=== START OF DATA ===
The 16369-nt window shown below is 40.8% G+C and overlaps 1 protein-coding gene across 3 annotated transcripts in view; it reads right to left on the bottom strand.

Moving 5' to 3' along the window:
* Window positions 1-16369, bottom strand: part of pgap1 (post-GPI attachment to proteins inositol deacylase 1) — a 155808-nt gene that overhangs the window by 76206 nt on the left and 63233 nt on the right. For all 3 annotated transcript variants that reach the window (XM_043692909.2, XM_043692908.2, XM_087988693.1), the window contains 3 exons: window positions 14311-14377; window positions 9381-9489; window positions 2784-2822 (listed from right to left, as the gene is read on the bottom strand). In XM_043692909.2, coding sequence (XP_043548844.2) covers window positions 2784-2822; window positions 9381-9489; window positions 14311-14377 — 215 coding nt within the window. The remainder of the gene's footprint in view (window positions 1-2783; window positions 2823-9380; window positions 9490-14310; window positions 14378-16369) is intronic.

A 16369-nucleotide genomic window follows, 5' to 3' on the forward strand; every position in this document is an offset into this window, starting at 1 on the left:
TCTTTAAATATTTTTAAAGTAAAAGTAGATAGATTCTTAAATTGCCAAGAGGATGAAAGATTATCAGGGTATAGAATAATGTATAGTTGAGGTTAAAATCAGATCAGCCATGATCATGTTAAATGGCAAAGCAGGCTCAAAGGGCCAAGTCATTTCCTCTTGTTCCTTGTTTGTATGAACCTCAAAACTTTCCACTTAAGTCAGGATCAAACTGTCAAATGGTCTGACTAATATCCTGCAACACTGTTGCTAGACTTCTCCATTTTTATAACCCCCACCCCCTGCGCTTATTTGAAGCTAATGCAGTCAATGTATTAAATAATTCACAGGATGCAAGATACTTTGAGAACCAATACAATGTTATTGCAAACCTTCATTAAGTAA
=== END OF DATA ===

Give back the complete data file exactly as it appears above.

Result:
The 16369-nt window shown below is 40.8% G+C and overlaps 1 protein-coding gene across 3 annotated transcripts in view; it reads right to left on the bottom strand.

Moving 5' to 3' along the window:
* Window positions 1-16369, bottom strand: part of pgap1 (post-GPI attachment to proteins inositol deacylase 1) — a 155808-nt gene that overhangs the window by 76206 nt on the left and 63233 nt on the right. For all 3 annotated transcript variants that reach the window (XM_043692909.2, XM_043692908.2, XM_087988693.1), the window contains 3 exons: window positions 14311-14377; window positions 9381-9489; window positions 2784-2822 (listed from right to left, as the gene is read on the bottom strand). In XM_043692909.2, coding sequence (XP_043548844.2) covers window positions 2784-2822; window positions 9381-9489; window positions 14311-14377 — 215 coding nt within the window. The remainder of the gene's footprint in view (window positions 1-2783; window positions 2823-9380; window positions 9490-14310; window positions 14378-16369) is intronic.

A 16369-nucleotide genomic window follows, 5' to 3' on the forward strand; every position in this document is an offset into this window, starting at 1 on the left:
TCTTTAAATATTTTTAAAGTAAAAGTAGATAGATTCTTAAATTGCCAAGAGGATGAAAGATTATCAGGGTATAGAATAATGTATAGTTGAGGTTAAAATCAGATCAGCCATGATCATGTTAAATGGCAAAGCAGGCTCAAAGGGCCAAGTCATTTCCTCTTGTTCCTTGTTTGTATGAACCTCAAAACTTTCCACTTAAGTCAGGATCAAACTGTCAAATGGTCTGACTAATATCCTGCAACACTGTTGCTAGACTTCTCCATTTTTATAACCCCCACCCCCTGCGCTTATTTGAAGCTAATGCAGTCAATGTATTAAATAATTCACAGGATGCAAGATACTTTGAGAACCAATACAATGTTATTGCAAACCTTCATTAAGTAA